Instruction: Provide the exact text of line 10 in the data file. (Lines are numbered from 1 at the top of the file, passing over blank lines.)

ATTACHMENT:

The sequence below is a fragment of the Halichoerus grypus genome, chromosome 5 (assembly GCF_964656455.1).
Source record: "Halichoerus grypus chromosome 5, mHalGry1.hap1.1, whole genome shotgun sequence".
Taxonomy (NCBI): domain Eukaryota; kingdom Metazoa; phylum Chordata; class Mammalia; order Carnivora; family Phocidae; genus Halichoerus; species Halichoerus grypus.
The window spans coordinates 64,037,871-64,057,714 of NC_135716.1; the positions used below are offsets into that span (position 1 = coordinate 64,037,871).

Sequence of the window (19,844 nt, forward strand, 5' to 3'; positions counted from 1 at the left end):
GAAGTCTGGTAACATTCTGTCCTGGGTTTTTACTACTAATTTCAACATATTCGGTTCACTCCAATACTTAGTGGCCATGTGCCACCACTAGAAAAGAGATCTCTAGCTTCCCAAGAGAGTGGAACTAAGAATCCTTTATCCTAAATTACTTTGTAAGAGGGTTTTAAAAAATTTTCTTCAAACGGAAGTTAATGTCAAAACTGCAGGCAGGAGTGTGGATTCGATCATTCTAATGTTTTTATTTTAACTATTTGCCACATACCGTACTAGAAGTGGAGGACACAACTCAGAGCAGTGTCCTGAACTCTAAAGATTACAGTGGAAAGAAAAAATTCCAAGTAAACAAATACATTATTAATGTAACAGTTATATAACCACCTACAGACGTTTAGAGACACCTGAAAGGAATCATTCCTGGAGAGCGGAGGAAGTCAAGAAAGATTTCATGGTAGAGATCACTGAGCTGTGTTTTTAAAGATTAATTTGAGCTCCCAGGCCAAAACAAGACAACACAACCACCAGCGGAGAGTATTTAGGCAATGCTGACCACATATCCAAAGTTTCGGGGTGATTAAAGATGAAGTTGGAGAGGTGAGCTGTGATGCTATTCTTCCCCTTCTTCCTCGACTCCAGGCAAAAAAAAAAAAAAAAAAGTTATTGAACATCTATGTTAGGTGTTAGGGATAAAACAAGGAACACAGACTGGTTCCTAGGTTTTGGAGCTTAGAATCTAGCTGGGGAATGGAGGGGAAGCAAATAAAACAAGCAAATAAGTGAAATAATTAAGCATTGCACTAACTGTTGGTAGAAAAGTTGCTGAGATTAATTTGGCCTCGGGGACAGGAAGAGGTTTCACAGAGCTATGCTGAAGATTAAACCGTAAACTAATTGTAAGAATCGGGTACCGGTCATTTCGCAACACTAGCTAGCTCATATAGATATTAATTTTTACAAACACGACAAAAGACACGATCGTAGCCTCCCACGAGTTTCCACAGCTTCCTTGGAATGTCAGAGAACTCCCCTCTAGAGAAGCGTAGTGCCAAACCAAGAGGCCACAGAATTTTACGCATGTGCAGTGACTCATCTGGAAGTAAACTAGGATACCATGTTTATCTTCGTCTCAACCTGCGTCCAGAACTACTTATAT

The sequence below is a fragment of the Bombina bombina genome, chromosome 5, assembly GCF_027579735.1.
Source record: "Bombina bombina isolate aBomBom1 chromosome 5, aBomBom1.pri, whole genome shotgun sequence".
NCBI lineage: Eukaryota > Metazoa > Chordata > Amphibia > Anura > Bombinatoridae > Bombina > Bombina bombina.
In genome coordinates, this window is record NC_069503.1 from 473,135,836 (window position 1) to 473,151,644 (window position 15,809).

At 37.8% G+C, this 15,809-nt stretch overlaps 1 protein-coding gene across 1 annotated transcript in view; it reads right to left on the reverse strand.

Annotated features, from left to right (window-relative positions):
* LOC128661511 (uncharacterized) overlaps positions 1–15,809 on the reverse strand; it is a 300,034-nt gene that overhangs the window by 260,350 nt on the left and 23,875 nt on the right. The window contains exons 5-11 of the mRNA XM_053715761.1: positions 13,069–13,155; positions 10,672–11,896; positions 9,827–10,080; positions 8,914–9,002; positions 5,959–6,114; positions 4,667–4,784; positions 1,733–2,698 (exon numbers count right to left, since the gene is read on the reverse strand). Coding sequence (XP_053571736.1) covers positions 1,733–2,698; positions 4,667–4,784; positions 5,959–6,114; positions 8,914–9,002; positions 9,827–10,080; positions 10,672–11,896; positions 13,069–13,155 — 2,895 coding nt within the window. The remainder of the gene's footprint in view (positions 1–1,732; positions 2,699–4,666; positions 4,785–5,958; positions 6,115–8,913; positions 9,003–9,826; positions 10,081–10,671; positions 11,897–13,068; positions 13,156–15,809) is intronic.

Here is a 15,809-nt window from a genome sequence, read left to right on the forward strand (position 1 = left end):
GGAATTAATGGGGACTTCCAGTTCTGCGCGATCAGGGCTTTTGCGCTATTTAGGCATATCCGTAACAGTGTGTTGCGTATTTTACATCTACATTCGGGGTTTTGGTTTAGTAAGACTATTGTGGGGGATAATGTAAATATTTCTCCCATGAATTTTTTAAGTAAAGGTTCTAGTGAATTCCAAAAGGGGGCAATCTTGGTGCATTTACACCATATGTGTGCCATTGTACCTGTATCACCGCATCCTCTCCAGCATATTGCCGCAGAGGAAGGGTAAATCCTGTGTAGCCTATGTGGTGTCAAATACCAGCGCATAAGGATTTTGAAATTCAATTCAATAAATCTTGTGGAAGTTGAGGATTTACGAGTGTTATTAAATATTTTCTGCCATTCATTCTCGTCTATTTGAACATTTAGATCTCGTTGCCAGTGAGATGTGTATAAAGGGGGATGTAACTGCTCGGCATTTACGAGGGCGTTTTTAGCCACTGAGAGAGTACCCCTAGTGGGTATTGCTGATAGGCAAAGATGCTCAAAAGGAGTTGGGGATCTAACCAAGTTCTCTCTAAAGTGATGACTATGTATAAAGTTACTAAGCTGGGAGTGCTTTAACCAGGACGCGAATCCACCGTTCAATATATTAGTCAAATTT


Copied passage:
In genome coordinates, this window is record NC_069503.1 from 473,135,836 (window position 1) to 473,151,644 (window position 15,809).